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Campaign Notebook

Yankees fan Giuliani rooting for Sox

Rudy Giuliani spoke in Boston yesterday alongside two supporters, former Massachusetts governor Paul Cellucci (left) and former Massachusetts treasurer Joseph D. Malone. Rudy Giuliani spoke in Boston yesterday alongside two supporters, former Massachusetts governor Paul Cellucci (left) and former Massachusetts treasurer Joseph D. Malone. (DAVID L. RYAN/GLOBE STAFF)

Rudy Giuliani lives and dies with the Yankees, but said yesterday that he will be backing the archrival Boston Red Sox over the Colorado Rockies when the World Series begins today.

"I'm rooting for the Red Sox," Giuliani said during a news conference in Boston's financial district to accept the endorsement of former Massachusetts state treasurer Joseph D. Malone. "I am an American League fan."

The former New York mayor said he wasn't pandering to the local crowd or to Sox fans in neighboring New Hampshire, home of the first primary.

"I am not just saying that because I am in Massachusetts. If I am in Colorado in the next week or two, you will see that I have the courage to tell the people of Colorado the same thing," he said.

JAMES W. PINDELL

Obama steps up ads in N.H.

Barack Obama's new TV ads are coming fast and furious, now, part of his push to close the gap between him and Hillary Clinton in New Hampshire.

Obama's campaign yesterday unveiled its fourth ad in the Granite State, which touts Obama's work as a community organizer and his willingness to forgo a more lucrative career path and includes a testimonial from Harvard Law professor Laurence Tribe.

Also yesterday, Obama targeted black voters in South Carolina with a new radio ad on 36 gospel and R&B stations featuring US Representative Jesse Jackson Jr. of Illinois, the son of the civil rights activist.

"Once, South Carolina voted for my father and sent a strong message to the nation," Jackson says in the 60-second ad.

"Next year, you can send more than a message. You can launch a president."

Obama plans a gospel tour through South Carolina this weekend. The tour has caused a hiccup for his campaign because one of the performers is an outspoken critic of homosexuality.

SCOTT HELMAN

Motherly image for Clinton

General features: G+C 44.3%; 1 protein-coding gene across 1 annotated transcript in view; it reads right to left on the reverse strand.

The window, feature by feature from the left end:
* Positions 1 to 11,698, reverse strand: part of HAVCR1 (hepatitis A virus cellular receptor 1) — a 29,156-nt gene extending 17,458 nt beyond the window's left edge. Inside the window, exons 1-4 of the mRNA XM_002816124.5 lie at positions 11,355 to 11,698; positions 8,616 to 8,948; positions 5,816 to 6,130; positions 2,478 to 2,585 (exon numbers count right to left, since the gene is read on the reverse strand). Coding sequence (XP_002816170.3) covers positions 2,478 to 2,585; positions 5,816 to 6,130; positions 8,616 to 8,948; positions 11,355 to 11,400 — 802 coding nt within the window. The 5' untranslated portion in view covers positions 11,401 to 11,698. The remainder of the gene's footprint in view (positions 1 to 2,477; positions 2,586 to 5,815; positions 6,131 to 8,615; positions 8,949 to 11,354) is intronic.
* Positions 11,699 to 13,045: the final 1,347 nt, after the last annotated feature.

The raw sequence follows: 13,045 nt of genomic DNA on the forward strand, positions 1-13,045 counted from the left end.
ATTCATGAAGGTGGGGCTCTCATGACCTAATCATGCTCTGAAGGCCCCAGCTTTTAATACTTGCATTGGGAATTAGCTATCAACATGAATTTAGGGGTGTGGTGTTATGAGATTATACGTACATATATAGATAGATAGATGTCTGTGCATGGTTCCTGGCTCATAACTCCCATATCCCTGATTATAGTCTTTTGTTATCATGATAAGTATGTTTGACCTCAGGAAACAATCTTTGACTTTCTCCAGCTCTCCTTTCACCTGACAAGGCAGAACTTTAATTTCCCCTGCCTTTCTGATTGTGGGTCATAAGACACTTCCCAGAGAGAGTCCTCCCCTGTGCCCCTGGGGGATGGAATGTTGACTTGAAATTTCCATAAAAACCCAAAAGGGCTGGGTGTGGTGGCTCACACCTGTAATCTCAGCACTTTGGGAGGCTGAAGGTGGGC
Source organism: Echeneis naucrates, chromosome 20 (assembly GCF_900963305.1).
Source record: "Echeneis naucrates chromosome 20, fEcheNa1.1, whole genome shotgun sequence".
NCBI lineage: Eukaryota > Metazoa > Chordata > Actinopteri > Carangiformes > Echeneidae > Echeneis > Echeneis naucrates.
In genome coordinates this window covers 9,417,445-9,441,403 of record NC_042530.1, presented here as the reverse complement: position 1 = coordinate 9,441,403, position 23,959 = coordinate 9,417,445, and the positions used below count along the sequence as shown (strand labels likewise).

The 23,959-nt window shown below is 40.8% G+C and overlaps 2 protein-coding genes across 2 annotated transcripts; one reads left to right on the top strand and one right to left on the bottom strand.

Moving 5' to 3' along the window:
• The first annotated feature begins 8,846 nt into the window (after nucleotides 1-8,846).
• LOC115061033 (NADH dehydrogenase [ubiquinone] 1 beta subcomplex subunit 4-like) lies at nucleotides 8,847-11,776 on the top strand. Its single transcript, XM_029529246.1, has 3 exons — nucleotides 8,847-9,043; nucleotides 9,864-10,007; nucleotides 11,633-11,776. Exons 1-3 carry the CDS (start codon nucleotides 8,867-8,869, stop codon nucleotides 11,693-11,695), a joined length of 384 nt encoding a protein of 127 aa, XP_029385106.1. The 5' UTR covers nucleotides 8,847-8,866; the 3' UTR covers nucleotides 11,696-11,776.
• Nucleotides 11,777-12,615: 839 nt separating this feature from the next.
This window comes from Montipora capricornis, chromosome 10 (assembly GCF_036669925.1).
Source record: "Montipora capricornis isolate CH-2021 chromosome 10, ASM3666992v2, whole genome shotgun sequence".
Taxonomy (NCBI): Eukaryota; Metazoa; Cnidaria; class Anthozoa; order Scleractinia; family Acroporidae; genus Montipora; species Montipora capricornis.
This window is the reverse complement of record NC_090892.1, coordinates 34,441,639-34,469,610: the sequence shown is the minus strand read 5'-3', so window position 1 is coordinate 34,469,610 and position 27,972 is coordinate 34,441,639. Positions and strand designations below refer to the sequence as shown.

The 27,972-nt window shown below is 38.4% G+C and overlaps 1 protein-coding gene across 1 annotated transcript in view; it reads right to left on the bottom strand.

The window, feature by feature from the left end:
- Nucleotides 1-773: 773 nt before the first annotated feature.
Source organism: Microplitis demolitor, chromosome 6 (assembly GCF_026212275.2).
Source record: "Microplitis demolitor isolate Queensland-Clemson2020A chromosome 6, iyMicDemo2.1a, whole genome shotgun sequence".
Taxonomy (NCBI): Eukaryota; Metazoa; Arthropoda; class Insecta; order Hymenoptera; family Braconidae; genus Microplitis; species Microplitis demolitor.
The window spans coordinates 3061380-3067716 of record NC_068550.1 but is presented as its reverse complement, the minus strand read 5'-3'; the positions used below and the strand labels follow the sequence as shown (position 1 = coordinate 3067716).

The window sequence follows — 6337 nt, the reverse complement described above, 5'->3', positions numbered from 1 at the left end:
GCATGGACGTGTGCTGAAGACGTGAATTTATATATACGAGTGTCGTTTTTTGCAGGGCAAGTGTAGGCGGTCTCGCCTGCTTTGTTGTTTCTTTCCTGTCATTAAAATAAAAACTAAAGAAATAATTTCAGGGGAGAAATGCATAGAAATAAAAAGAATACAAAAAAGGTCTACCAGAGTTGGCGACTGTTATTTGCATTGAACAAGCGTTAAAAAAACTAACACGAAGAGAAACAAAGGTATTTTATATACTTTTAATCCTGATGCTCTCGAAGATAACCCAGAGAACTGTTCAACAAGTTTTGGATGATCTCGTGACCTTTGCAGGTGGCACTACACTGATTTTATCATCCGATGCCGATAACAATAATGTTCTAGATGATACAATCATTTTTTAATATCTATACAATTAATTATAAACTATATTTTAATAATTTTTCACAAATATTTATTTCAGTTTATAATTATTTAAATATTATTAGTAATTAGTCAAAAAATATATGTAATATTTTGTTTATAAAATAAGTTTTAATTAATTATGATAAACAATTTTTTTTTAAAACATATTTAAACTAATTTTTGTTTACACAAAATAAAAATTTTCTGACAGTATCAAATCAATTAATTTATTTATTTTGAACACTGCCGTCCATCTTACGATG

Hillary Clinton, who is turning 60 on Friday, has been cultivating a more traditional, motherly image, even joking about how, at her age, she doesn't mind all the attention she's getting from the younger men in the race.

Women who make jokes like that don't always like talking about their age, but Clinton is not being at all bashful. Her husband sent out an e-mail to supporters asking them to write her a birthday wish. "My wish for her is simple," he says in a video. "To have the opportunity as president to do what she loves best, to help every child in our country live up to his or her God-given potential."

In a new interview, Hillary Clinton says her spouse often brings her romantic gifts: a giant wooden giraffe from an African trip, for example, and a Chanel watch that reminded him of teeth. The watch had a bracelet made of white cubes. "Oh, he's so romantic," Hillary Clinton says in the November issue of Essence magazine.

MARCELLA BOMBARDIERI, ASSOCIATED PRESS

Richardson gun-friendly

LAS VEGAS - Lauding the National Rifle Association is not usually an applause line for a Democratic presidential candidate, but Governor Bill Richardson of New Mexico - knowing his audience - was cheered when he boasted that he has the NRA's top rating.

"I'm a sportsman like you," Richardson told the officers of a pipe fitters and plumbers union.

Richardson is running behind in national polls, but hopes to score an upset win in gun-friendly Nevada, scheduled to hold caucuses Jan. 19, to help keep his campaign alive.

The nominee will be decided not by the "chattering class" in Washington, but by people in "the living rooms of Iowa, New Hampshire, and Nevada," Richardson said.

"America loves an underdog. They love a dark horse. These little states that are so important in electing presidents - I believe they are going to send a message."

SUSAN MILLIGAN

Biden pushes healthcare

DES MOINES - Democratic presidential candidate Joseph R. Biden Jr. called yesterday for expanding access to health coverage for all children and adults, but stopped short of mandating universal coverage.

Biden's plan also looks to improve coverage for catastrophic illnesses, modernize the healthcare system, and encourage wellness.

"I don't think you are going to need to mandate. When affordable healthcare is available, people will buy it, they'll step into it," he told reporters after speaking to a packed auditorium at a private medical school.

Biden said his plan would cost between $80 billion and $110 billion each year. It would be paid for by rolling back tax cuts for the top 1 percent of earners, eliminating tax breaks on capital gains and dividends, and ending tax loopholes for hedge fund managers and private equity partners, his campaign said.

ASSOCIATED PRESS

Hard work, white hair

DES MOINES - Chris Dodd has an explanation for why his hair is white - hard work.

In a new television ad airing in Iowa, the Democratic presidential candidate argues that his hair turned white because of the work he's done in Congress. Dodd, 63, was elected to the House in 1974 and to the Senate in 1980.

The commercial features barbers discussing Dodd's hair, interspersed with the Connecticut senator noting his accomplishments, including peace deals in Central America and Northern Ireland and the Family and Medical Leave Act. Dodd is devoting more attention to Iowa, adding to his staff in the state and renting a house in Des Moines for his family. Polls of likely Iowa caucus-goers indicate that support for Dodd is in the low single digits.

ASSOCIATED PRESS

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